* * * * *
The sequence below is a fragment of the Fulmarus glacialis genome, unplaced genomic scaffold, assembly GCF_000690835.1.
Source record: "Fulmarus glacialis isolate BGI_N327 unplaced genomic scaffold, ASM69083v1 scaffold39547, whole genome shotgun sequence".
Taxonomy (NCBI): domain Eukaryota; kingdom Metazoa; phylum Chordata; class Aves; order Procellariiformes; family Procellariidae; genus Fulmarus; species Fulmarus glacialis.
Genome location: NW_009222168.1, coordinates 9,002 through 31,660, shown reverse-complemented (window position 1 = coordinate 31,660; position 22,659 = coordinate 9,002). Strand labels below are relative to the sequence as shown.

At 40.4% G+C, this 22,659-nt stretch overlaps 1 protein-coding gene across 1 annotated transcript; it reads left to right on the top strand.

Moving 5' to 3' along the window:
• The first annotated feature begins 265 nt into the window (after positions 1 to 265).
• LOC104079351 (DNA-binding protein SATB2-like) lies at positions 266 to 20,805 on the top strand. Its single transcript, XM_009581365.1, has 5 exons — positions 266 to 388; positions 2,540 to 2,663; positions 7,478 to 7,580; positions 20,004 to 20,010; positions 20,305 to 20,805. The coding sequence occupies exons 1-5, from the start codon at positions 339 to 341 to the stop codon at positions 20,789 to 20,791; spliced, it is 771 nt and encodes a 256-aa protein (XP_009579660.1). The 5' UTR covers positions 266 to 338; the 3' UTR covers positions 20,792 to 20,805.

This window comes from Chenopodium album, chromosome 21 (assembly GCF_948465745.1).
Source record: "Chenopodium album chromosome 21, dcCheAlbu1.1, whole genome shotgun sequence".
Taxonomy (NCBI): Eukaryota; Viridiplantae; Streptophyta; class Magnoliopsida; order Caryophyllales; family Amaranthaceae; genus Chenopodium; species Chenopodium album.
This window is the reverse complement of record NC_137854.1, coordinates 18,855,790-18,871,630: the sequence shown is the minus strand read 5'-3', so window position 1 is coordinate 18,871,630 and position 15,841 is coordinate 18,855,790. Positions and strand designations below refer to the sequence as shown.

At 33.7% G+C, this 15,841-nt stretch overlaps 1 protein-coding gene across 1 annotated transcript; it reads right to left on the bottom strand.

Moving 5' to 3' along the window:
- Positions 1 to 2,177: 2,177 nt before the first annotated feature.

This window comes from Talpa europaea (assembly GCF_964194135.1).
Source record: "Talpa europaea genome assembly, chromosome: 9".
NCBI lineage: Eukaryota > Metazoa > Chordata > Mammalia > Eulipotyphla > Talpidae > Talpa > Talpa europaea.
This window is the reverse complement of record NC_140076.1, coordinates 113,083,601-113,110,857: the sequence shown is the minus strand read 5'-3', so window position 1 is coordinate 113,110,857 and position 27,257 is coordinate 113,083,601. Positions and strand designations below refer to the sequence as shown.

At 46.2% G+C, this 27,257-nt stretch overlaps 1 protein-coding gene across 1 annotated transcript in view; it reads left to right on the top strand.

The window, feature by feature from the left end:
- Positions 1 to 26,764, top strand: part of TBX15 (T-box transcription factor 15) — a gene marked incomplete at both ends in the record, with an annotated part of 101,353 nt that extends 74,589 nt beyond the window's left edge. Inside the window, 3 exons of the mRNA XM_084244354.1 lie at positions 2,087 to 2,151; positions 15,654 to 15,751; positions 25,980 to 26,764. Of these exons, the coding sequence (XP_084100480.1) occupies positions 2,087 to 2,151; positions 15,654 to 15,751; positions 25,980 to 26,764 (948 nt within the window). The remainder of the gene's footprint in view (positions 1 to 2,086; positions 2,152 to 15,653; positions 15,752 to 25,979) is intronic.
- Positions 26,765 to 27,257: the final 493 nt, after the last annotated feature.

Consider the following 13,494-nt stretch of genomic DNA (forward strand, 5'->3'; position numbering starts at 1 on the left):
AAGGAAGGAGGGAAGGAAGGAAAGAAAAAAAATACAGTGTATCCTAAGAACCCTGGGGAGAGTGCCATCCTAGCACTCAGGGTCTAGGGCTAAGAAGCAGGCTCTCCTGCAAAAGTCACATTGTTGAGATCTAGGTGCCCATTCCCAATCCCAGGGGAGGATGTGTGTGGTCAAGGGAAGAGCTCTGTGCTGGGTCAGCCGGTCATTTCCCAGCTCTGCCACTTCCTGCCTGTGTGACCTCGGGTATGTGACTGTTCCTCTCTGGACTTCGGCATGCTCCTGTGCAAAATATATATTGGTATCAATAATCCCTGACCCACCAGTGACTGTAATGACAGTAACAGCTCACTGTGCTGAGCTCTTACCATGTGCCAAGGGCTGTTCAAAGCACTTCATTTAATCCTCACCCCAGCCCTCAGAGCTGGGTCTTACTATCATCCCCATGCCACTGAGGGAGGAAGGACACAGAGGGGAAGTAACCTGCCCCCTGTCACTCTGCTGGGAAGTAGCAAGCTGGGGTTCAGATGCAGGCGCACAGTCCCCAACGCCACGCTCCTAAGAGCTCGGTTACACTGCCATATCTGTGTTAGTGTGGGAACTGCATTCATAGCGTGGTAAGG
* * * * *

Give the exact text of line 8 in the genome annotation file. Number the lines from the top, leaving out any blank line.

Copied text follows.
• LOC104079351 (DNA-binding protein SATB2-like) lies at positions 266 to 20,805 on the top strand. Its single transcript, XM_009581365.1, has 5 exons — positions 266 to 388; positions 2,540 to 2,663; positions 7,478 to 7,580; positions 20,004 to 20,010; positions 20,305 to 20,805. The coding sequence occupies exons 1-5, from the start codon at positions 339 to 341 to the stop codon at positions 20,789 to 20,791; spliced, it is 771 nt and encodes a 256-aa protein (XP_009579660.1). The 5' UTR covers positions 266 to 338; the 3' UTR covers positions 20,792 to 20,805.